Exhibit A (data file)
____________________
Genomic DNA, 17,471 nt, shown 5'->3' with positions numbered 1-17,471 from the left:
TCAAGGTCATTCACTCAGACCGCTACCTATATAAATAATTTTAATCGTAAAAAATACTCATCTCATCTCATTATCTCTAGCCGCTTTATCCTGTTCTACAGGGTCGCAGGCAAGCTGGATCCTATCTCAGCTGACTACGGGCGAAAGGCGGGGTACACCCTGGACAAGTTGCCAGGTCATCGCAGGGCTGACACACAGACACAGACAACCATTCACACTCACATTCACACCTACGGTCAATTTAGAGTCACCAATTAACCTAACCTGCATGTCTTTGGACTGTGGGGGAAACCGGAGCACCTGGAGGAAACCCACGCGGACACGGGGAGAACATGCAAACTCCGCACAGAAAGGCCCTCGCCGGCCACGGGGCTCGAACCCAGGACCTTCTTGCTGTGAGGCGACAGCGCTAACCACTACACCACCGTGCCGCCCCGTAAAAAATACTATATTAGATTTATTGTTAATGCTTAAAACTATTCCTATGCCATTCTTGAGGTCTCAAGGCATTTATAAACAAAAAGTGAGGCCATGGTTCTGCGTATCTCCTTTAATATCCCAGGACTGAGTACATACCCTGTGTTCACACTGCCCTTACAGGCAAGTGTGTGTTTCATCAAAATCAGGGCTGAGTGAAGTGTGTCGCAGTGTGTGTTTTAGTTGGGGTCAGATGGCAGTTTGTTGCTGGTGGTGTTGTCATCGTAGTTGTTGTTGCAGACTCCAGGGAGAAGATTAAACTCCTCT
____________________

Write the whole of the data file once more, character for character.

Genomic DNA, 17,471 nt, shown 5'->3' with positions numbered 1-17,471 from the left:
TCAAGGTCATTCACTCAGACCGCTACCTATATAAATAATTTTAATCGTAAAAAATACTCATCTCATCTCATTATCTCTAGCCGCTTTATCCTGTTCTACAGGGTCGCAGGCAAGCTGGATCCTATCTCAGCTGACTACGGGCGAAAGGCGGGGTACACCCTGGACAAGTTGCCAGGTCATCGCAGGGCTGACACACAGACACAGACAACCATTCACACTCACATTCACACCTACGGTCAATTTAGAGTCACCAATTAACCTAACCTGCATGTCTTTGGACTGTGGGGGAAACCGGAGCACCTGGAGGAAACCCACGCGGACACGGGGAGAACATGCAAACTCCGCACAGAAAGGCCCTCGCCGGCCACGGGGCTCGAACCCAGGACCTTCTTGCTGTGAGGCGACAGCGCTAACCACTACACCACCGTGCCGCCCCGTAAAAAATACTATATTAGATTTATTGTTAATGCTTAAAACTATTCCTATGCCATTCTTGAGGTCTCAAGGCATTTATAAACAAAAAGTGAGGCCATGGTTCTGCGTATCTCCTTTAATATCCCAGGACTGAGTACATACCCTGTGTTCACACTGCCCTTACAGGCAAGTGTGTGTTTCATCAAAATCAGGGCTGAGTGAAGTGTGTCGCAGTGTGTGTTTTAGTTGGGGTCAGATGGCAGTTTGTTGCTGGTGGTGTTGTCATCGTAGTTGTTGTTGCAGACTCCAGGGAGAAGATTAAACTCCTCT